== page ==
The Malaysian Government must uphold the customary international law of non-refoulement — Abdul Fareed Abdul Gafoor

MAY 17 — The Malaysian Bar is deeply concerned with the Malaysian Government’s action in deporting Praphan Pipithnamporn, an asylum seeker registered by the United Nations High Commissioner for Refugees (“UNHCR”) in Kuala Lumpur, to Thailand on 10 May 2019, reportedly upon the request of the Government of Thailand.

According to media reports, Praphan Pipithnamporn, a Thai national, is a member of the Organisation for Thai Federation, a peaceful anti-monarchy group.  She had been arrested many times between September and December 2018 by the Thai authorities, and an arrest warrant was issued in January 2019 for her participation in an anti-monarchy activity during the birthday memorial for the late King Rama IX on 5 December 2018.

She arrived in Malaysia in January 2019, and subsequently applied for asylum at UNHCR in Kuala Lumpur.  On 2 April 2019, UNHCR registered her claim as an asylum seeker and designated her as a “person of concern”.  As such, she should rightfully be protected under the fundamental principle of international law known as non-refoulement.

It is disheartening and troubling that the Malaysian Government violated international law, and abdicated its legal and moral obligation not to deport individuals to situations where their very lives may be in serious jeopardy.

Although Thailand and Malaysia have signed a treaty on mutual legal assistance in criminal matters, under Section 8 of our Extradition Act 1992 there are prohibitions against extradition in certain circumstances, including:

(1) if the offence in respect of which [an individual’s] return is sought is of a political character or he proves to the Minister that the warrant for his return has in fact been made with a view to try or punish him for an offence of a political character;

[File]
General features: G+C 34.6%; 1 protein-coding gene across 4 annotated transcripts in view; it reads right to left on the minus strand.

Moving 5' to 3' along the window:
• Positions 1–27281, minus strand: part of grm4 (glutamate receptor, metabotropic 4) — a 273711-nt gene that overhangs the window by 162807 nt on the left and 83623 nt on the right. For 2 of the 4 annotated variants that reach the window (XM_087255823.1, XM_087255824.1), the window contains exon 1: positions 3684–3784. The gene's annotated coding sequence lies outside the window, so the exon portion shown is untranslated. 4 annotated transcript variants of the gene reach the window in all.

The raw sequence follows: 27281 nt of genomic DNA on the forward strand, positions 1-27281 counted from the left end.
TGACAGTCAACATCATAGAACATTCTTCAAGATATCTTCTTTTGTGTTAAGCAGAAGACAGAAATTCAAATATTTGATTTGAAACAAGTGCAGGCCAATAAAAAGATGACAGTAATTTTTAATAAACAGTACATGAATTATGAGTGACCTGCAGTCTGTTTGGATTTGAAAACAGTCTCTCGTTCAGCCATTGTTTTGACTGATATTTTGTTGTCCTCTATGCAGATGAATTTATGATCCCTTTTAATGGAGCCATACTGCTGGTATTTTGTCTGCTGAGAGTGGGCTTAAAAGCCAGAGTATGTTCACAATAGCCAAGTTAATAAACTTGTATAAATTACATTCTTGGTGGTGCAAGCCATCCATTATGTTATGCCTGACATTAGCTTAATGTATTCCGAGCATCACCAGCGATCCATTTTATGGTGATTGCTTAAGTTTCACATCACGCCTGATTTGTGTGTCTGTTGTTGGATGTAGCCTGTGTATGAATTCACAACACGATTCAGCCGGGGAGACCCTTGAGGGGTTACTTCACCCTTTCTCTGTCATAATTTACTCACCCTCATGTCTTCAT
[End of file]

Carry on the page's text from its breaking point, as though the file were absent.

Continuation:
(2) if the request for his surrender although purporting to be made for an extradition offence was in fact made for the purpose of prosecuting or punishing the person on account of his race, religion, nationality or political opinions; or

(3) if he might be prejudiced at his trial or punished or imprisoned by reason of his race, religion, nationality or political opinions.

The Malaysian Bar cautions the Malaysian Government not to dismiss due consideration of these provisions.  

The Malaysian Bar calls on the Malaysian Government, as a responsible member of the international community, to honour, respect and uphold the rules and customs of international law — including the principle of non-refoulement — as well as the provisions of Malaysian law.

*Abdul Fareed Abdul Gafoor is the President of the Malaysian Bar.

**This is the personal opinion of the writer or publication and does not necessarily represent the views of Malay Mail.

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